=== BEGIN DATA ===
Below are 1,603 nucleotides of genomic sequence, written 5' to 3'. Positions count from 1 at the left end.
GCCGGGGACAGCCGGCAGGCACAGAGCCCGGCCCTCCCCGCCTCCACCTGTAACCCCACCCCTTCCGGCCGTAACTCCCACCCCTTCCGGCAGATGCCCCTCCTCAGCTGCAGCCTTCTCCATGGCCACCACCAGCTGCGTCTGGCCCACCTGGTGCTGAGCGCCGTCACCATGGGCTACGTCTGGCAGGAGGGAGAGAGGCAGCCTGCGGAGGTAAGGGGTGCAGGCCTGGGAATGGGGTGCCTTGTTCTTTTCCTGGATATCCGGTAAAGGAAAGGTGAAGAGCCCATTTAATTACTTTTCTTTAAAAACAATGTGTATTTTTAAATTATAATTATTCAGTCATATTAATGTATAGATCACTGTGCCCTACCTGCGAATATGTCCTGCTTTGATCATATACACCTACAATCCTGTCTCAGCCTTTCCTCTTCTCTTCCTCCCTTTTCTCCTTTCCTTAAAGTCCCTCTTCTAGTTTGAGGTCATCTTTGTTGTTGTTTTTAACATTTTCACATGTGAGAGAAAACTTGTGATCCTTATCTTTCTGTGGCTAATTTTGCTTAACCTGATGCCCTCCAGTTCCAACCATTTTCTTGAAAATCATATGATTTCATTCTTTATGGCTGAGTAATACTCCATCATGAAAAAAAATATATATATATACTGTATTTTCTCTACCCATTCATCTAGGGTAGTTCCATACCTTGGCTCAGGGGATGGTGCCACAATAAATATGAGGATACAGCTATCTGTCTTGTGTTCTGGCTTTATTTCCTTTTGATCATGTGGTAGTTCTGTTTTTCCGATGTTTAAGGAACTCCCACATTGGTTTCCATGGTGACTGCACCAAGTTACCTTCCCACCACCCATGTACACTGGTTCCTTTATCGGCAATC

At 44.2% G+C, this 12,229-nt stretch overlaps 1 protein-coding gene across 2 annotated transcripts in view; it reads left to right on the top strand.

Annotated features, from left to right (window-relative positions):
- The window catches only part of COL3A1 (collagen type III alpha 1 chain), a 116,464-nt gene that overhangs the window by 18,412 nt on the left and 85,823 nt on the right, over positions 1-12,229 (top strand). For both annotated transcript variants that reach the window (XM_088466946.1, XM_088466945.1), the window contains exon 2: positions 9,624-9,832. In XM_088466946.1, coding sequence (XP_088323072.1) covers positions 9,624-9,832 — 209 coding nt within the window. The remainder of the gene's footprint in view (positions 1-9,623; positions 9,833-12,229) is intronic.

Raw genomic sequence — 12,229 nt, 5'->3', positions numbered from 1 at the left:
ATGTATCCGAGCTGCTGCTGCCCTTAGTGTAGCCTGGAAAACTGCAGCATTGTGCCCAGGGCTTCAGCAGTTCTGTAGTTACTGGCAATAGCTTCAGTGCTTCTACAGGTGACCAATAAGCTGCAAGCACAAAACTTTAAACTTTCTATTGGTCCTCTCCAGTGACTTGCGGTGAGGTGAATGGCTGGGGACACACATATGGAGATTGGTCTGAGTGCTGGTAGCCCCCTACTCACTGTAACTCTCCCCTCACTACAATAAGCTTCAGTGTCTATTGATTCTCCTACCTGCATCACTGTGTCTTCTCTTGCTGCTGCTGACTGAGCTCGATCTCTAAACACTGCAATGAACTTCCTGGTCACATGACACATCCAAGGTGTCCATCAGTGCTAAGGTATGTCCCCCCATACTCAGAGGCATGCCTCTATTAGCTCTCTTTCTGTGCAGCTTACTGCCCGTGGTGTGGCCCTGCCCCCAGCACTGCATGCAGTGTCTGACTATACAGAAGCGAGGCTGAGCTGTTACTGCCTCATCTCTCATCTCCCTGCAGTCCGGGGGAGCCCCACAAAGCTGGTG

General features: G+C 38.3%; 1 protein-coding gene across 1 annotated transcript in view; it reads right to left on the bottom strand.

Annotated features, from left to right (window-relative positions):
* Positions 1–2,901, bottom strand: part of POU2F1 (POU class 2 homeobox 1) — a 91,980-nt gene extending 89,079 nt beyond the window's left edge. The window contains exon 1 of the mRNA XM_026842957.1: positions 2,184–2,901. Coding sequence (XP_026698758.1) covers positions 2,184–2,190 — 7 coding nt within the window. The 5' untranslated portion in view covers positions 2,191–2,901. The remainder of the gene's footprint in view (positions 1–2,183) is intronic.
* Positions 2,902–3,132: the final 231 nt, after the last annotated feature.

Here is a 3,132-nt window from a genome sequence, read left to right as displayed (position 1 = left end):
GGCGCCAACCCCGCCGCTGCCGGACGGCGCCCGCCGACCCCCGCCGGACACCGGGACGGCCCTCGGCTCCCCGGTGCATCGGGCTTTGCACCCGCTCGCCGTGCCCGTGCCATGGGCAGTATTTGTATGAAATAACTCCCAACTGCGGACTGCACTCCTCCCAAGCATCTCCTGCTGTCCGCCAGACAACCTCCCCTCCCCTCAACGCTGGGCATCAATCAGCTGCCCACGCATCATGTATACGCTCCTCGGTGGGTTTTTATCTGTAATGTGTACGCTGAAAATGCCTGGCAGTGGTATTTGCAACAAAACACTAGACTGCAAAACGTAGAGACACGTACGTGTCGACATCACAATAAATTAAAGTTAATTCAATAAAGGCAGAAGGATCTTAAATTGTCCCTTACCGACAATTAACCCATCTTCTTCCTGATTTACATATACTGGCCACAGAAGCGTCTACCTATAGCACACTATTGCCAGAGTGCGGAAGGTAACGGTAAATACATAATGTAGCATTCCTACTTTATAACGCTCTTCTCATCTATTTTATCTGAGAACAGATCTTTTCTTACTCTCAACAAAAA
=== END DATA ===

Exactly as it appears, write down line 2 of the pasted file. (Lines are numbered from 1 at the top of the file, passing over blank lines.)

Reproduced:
GCCGGGGACAGCCGGCAGGCACAGAGCCCGGCCCTCCCCGCCTCCACCTGTAACCCCACCCCTTCCGGCCGTAACTCCCACCCCTTCCGGCAGATGCCCCTCCTCAGCTGCAGCCTTCTCCATGGCCACCACCAGCTGCGTCTGGCCCACCTGGTGCTGAGCGCCGTCACCATGGGCTACGTCTGGCAGGAGGGAGAGAGGCAGCCTGCGGAGGTAAGGGGTGCAGGCCTGGGAATGGGGTGCCTTGTTCTTTTCCTGGATATCCGGTAAAGGAAAGGTGAAGAGCCCATTTAATTACTTTTCTTTAAAAACAATGTGTATTTTTAAATTATAATTATTCAGTCATATTAATGTATAGATCACTGTGCCCTACCTGCGAATATGTCCTGCTTTGATCATATACACCTACAATCCTGTCTCAGCCTTTCCTCTTCTCTTCCTCCCTTTTCTCCTTTCCTTAAAGTCCCTCTTCTAGTTTGAGGTCATCTTTGTTGTTGTTTTTAACATTTTCACATGTGAGAGAAAACTTGTGATCCTTATCTTTCTGTGGCTAATTTTGCTTAACCTGATGCCCTCCAGTTCCAACCATTTTCTTGAAAATCATATGATTTCATTCTTTATGGCTGAGTAATACTCCATCATGAAAAAAAATATATATATATACTGTATTTTCTCTACCCATTCATCTAGGGTAGTTCCATACCTTGGCTCAGGGGATGGTGCCACAATAAATATGAGGATACAGCTATCTGTCTTGTGTTCTGGCTTTATTTCCTTTTGATCATGTGGTAGTTCTGTTTTTCCGATGTTTAAGGAACTCCCACATTGGTTTCCATGGTGACTGCACCAAGTTACCTTCCCACCACCCATGTACACTGGTTCCTTTATCGGCAATC